Kasper is available for adoption and you can read more about her here.

Saturday, June 21, 2008

The Death of the Semicolon

Random articles like this one by Paul Collins in Slate are the reason I spend so much time online when I could be reading a book.

If you had asked me cold to define the purpose of the semicolon, I would have said something like:

It's when you want to pause for more than a comma, but keep two thoughts in the same sentence. This article says:

"The 1737 guide Bibliotheca Technologica recognizes "The comma (,) which stops the voice while you tell [count] one. The Semicolon (;) pauseth while you tell two. The Colon (:) while you tell three; and then period, or full stop (.) while you tell four." Lacking standards for how punctuation shades the meaning of sentences—and not just their oration—18th-century writers went berserk with the catchall mark."

If you had asked me cold why the semicolon is dying, I would have said something like:

"It's my fault. I got lazy and started using dashes all the time. And the word 'got'."

Collins says this:

"As Coleridge hints, semicolons hit a speed bump with Romanticism's craze for dashes, for words that practically spasmed off the page. Take this sample from the 1814 poem The Orphans: "Dead—dead—quite dead—and pale—oh!—oh!""

I don't know about "spasmed off the page", but there it is.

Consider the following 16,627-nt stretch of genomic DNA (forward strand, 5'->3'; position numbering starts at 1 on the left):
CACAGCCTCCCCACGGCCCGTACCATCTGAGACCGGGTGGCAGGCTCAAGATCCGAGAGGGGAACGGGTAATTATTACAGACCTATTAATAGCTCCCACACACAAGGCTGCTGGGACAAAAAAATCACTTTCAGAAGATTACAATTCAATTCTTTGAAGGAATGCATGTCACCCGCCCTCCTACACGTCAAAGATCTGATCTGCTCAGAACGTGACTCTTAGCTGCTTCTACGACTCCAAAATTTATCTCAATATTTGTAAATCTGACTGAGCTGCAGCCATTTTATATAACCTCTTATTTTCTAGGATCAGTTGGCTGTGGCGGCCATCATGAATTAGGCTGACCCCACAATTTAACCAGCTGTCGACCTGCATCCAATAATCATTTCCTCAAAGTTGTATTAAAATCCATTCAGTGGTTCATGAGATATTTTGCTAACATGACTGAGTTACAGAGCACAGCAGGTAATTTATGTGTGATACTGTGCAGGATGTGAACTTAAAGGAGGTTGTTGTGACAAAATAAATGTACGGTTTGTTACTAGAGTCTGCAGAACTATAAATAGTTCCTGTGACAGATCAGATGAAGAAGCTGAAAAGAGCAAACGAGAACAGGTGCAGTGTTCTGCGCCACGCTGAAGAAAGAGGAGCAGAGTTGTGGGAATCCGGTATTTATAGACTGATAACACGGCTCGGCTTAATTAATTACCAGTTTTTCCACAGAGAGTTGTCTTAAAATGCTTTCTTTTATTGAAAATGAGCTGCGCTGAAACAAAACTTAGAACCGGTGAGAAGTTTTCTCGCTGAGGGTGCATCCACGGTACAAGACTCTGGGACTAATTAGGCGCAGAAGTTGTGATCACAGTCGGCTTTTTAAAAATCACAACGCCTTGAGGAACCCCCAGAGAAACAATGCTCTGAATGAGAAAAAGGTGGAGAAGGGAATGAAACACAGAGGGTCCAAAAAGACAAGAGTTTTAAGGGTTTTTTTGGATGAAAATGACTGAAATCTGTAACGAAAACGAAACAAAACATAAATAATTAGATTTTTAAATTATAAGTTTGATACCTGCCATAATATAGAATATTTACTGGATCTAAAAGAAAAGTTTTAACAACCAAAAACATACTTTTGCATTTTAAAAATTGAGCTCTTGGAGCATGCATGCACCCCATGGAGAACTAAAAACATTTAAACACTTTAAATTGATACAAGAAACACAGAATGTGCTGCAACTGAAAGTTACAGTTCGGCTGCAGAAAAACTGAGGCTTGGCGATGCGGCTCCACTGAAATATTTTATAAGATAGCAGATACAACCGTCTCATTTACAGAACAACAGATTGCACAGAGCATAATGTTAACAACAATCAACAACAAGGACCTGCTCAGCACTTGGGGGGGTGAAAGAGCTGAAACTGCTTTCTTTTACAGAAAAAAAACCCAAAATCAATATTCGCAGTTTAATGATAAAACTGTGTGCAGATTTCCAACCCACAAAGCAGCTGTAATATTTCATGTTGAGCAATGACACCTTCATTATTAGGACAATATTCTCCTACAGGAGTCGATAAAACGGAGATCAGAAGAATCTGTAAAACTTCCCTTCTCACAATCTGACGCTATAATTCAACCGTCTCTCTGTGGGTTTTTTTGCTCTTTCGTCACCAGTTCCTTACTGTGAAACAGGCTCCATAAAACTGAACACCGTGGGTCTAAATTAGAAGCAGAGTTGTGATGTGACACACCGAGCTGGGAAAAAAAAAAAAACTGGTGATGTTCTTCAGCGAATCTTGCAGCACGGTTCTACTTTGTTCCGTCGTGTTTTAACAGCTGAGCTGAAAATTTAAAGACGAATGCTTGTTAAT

Friday, June 20, 2008

At the Library - Paperback Surprises

I pulled out a box of donations to sort and, hopefully, list at our Amazon Store. The box had some promising looking hardcover books and a whole bunch of paperbacks. The paperbacks are welcome right now (we don't normally have enough space to keep them all around) because next weekend we will have a table at the Glenview Street Sale , and we plan to bring the paperback for sale.

Paperback books are generally not worth enough to sell online, but these books were not familiar to me in any Danielle Steele/Oprah's Book Club/John Grisham way so I looked one up on Amazon. $12.00. I sift through the rest of the pile. There is a theme - mystery novels set in ancient Rome.

The Mysteries of Ancient Rome. Wasn't that a TimeLife Book? Is that a real genre?

There were three authors: Lindsey Davis, Steven Saylor and Wilbur Smith. I think Smith was ancient Egyptian mysteries, though. I listed four from Davis.